How to take care of your teeth after the enamel has worn

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At Pacific Dental Care we make it a point to practice preventative dentistry, which involves education and instilling good dental health habits that our patients can practice for their entire lives. However, we do realize that sometimes we run into folks who may not have had the guidance that we make sure to bestow upon our valued patients. We do have patients come to us who’ve experienced damage to their teeth, particularly to their enamel. This can result in sensitive teeth and a number of other oral health complications, so we’d like to take some time to advise our patients who suffer from worn down tooth enamel about ways that they can give some extra TLC to their teeth.

Do you get an intense pain when eating foods extreme in temperature? Ice cream and hot tea can be painful undertakings if you’ve experienced enamel erosion. Enamel, a tooth’s outer covering, is a translucent layer of thin (but extremely strong) coating that protects the tooth and dentin, acting as a protective shield. Enamel also works as fortification against temperature, chemicals, and bacteria. Enamel doesn’t contain living cells, so when you lose it, there is no way for your body to regenerate it. Since you may not be able to restore your teeth, there are some steps and precautions that you can take to give your teeth the extra attention they need and deserve.

Stay away from sodas and fruit juices

Get your fruit the old fashioned way. Or, make a smoothie if you have a food processor. It’s good to avoid sodas and fruit juices because they contain many different types of acids that can corrode your enamel. If your enamel is already worn, beverages like these can wreak havoc on your teeth. You wouldn’t think so, but fruit juices actually erode your teeth more than soda will.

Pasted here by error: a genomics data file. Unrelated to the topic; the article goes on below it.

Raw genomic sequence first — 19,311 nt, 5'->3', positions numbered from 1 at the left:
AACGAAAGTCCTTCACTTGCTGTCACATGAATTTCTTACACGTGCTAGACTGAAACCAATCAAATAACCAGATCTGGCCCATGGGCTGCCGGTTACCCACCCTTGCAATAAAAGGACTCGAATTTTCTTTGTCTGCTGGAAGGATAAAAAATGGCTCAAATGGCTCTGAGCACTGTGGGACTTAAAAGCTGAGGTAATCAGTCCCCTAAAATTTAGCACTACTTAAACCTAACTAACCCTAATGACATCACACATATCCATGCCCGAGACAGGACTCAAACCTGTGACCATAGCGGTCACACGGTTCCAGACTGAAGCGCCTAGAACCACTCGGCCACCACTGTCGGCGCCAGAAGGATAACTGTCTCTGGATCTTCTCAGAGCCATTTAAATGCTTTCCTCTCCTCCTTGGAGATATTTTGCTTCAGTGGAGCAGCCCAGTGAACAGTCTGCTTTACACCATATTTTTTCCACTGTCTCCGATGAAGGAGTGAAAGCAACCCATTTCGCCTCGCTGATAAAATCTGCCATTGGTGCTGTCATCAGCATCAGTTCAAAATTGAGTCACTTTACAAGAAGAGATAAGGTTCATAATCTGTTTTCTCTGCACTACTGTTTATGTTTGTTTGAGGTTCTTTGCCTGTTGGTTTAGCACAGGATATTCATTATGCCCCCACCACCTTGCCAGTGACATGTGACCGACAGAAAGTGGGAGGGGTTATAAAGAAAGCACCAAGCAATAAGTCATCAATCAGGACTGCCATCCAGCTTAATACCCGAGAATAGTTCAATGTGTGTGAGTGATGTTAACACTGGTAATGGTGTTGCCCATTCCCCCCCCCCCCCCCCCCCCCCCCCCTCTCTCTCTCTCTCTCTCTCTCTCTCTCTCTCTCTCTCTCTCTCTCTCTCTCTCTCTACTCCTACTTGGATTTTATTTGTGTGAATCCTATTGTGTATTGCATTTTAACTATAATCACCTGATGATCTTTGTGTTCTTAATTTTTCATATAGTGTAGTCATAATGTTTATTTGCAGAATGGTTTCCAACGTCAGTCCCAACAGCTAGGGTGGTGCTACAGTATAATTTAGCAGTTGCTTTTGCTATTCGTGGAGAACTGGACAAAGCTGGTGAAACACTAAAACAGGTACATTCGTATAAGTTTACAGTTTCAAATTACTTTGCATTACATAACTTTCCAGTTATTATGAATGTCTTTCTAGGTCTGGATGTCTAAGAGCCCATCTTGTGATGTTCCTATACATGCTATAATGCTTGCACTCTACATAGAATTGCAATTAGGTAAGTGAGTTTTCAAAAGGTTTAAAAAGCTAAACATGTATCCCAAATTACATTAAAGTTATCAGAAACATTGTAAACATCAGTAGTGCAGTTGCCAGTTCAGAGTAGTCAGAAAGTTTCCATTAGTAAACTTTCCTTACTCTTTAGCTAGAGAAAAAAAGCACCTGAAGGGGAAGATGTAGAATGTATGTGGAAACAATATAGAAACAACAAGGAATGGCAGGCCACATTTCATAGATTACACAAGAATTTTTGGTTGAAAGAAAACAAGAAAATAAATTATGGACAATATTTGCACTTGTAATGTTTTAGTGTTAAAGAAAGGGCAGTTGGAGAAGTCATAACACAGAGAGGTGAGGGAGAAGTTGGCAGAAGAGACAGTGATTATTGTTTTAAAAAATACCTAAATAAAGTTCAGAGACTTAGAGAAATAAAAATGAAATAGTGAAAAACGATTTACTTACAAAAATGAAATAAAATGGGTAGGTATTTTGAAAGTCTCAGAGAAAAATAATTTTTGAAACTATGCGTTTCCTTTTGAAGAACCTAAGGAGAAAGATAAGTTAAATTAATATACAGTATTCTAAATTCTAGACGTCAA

If you must, drink fruit juices and sodas with a straw, which will limit tooth exposure. A straw will make sure that the soda and juices have less direct contact with your teeth, directing the liquid to the back of the mouth instead.

Chew sugarless gum

If you eat during the day, especially foods high in starch or sugar, your mouth will become intensely acidic. To offset this effect, chew sugarless gum, which will help even the playing field as your mouth produces more saliva. Minerals in your saliva actually will help strengthen enamel. Make sure that your sugar free gum has xylitol in it, which is an ingredient that has been shown to diminish destructive acids found in food, fruit juices, and sodas.

Chew thoroughly and make sure your saliva production is up to par

Chronic dry mouth (also known as Xerostomia) can cause problems for your mouth, affecting your tooth enamel particularly. Saliva, as mentioned before, actually contains calcium and phosphate, which both protect tooth enamel. When your saliva production is low, your tooth enamel is more susceptible to damage. Chewing thoroughly helps produce saliva. Chewing sugarless gum also helps to produce saliva between meals.

Make sure you schedule and keep your routine checkups with Pacific Dental Care